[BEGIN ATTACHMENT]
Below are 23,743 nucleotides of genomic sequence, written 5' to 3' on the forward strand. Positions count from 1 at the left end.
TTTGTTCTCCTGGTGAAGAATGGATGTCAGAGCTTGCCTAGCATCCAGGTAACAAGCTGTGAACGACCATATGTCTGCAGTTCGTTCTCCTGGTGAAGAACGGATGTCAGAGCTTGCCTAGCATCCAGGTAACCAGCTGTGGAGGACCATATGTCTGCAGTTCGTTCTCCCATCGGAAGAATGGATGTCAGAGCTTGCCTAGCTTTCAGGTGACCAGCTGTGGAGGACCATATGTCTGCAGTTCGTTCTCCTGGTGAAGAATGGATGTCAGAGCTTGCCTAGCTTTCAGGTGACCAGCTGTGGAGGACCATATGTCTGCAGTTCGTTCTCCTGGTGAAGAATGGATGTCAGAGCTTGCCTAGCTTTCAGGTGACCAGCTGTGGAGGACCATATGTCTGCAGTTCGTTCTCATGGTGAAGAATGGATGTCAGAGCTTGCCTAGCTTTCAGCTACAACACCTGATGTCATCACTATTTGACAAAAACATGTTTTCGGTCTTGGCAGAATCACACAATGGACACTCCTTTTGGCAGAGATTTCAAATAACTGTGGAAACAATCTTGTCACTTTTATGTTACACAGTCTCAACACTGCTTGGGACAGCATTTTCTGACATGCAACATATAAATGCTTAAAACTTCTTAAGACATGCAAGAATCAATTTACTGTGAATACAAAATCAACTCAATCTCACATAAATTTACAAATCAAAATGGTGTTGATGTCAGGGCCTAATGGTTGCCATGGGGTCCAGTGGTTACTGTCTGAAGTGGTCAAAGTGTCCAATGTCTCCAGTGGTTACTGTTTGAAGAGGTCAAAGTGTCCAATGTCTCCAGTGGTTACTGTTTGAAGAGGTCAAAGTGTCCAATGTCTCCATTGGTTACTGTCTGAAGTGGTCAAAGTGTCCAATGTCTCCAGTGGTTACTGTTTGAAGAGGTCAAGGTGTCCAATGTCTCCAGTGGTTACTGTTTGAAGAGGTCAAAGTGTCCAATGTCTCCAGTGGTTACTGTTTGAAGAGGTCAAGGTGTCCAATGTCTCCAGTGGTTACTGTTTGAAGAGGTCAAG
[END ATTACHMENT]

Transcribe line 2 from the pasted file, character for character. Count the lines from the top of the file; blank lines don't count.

TTTGTTCTCCTGGTGAAGAATGGATGTCAGAGCTTGCCTAGCATCCAGGTAACAAGCTGTGAACGACCATATGTCTGCAGTTCGTTCTCCTGGTGAAGAACGGATGTCAGAGCTTGCCTAGCATCCAGGTAACCAGCTGTGGAGGACCATATGTCTGCAGTTCGTTCTCCCATCGGAAGAATGGATGTCAGAGCTTGCCTAGCTTTCAGGTGACCAGCTGTGGAGGACCATATGTCTGCAGTTCGTTCTCCTGGTGAAGAATGGATGTCAGAGCTTGCCTAGCTTTCAGGTGACCAGCTGTGGAGGACCATATGTCTGCAGTTCGTTCTCCTGGTGAAGAATGGATGTCAGAGCTTGCCTAGCTTTCAGGTGACCAGCTGTGGAGGACCATATGTCTGCAGTTCGTTCTCATGGTGAAGAATGGATGTCAGAGCTTGCCTAGCTTTCAGCTACAACACCTGATGTCATCACTATTTGACAAAAACATGTTTTCGGTCTTGGCAGAATCACACAATGGACACTCCTTTTGGCAGAGATTTCAAATAACTGTGGAAACAATCTTGTCACTTTTATGTTACACAGTCTCAACACTGCTTGGGACAGCATTTTCTGACATGCAACATATAAATGCTTAAAACTTCTTAAGACATGCAAGAATCAATTTACTGTGAATACAAAATCAACTCAATCTCACATAAATTTACAAATCAAAATGGTGTTGATGTCAGGGCCTAATGGTTGCCATGGGGTCCAGTGGTTACTGTCTGAAGTGGTCAAAGTGTCCAATGTCTCCAGTGGTTACTGTTTGAAGAGGTCAAAGTGTCCAATGTCTCCAGTGGTTACTGTTTGAAGAGGTCAAAGTGTCCAATGTCTCCATTGGTTACTGTCTGAAGTGGTCAAAGTGTCCAATGTCTCCAGTGGTTACTGTTTGAAGAGGTCAAGGTGTCCAATGTCTCCAGTGGTTACTGTTTGAAGAGGTCAAAGTGTCCAATGTCTCCAGTGGTTACTGTTTGAAGAGGTCAAGGTGTCCAATGTCTCCAGTGGTTACTGTTTGAAGAGGTCAAG